In the summer of 2015, I just happened into an opportunity I did not see coming.  During a trip planned for Montreal, my wife and I attended the semi-final game of the Women’s World Cup between the United States and Germany.  It was the first international sporting event that I attended, and it was an incredible experience to watch the American women defeat the Germans.  I can’t describe the feeling of being in that stadium.  It was incredible!  And it only deepen my new-found love for the sport of futbol!

Yet it was at this World Cup game that my wife stated,  “This is why I have a problem with soccer.  The U.S. outplayed the Germans in the first half, dominating the game, and yet had not scored.  All the Germans have to do is get lucky and get a goal and they win.  It isn’t fair.”  Perhaps there is a lot of truth to this, and maybe it is a reason that it has yet to become as popular in our country as other sports.  The issue of scoring has a lot to do with it, but that isn’t much different from baseball.  So maybe it is a matter of fairness.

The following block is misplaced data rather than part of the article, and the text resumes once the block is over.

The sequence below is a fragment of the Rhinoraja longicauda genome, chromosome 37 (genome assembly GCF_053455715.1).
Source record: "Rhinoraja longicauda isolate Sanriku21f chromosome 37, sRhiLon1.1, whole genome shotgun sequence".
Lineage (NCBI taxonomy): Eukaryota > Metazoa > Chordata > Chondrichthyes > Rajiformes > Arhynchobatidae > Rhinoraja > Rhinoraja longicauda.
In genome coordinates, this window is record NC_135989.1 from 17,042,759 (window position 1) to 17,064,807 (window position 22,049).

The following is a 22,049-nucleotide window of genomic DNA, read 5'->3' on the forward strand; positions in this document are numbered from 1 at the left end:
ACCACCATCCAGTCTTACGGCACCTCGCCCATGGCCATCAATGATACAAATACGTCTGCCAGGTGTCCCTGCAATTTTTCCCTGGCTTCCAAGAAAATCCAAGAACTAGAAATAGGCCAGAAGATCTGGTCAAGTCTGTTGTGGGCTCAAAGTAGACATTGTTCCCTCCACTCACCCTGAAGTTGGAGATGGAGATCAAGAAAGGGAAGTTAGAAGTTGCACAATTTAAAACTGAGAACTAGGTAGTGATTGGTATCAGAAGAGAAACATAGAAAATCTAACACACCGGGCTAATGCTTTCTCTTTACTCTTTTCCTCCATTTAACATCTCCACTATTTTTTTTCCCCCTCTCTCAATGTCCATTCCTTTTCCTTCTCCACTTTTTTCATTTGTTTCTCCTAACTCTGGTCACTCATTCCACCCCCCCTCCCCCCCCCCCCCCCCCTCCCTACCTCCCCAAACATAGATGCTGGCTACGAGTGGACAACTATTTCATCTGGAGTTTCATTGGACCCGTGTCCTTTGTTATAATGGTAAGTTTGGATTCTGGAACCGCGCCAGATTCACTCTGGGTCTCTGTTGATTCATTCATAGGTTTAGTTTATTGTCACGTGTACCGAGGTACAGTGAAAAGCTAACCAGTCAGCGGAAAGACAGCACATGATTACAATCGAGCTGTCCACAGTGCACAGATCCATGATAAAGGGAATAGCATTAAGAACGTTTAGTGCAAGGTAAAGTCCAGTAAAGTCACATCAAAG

Americans subscribe to the philosophy that if you work hard, you get rewarded.  Some recognize that there is a little luck involved, but more often than not, we resent those people that get rewards without paying their dues. It goes back to the Puritan work ethic that shaped a lot of the early value systems in our nation.  "Hard work has its rewards" has been professed for generations, and in the work place it has been rewarded with promotions and wage increases. Productivity is a goal and those that produce best are valued.  In the sports world we often hear athletes and coaches say “no one will outwork us,” and there are instances where that has certainly been true.  During the Iowa Hawkeye wrestling dynasty created by Dan Gable no other team of that era worked as hard, and the success of those great teams speaks to that effort.  Work ethic has been the difference maker between people of equal talent, and the equalizer for the individual that does not have as much.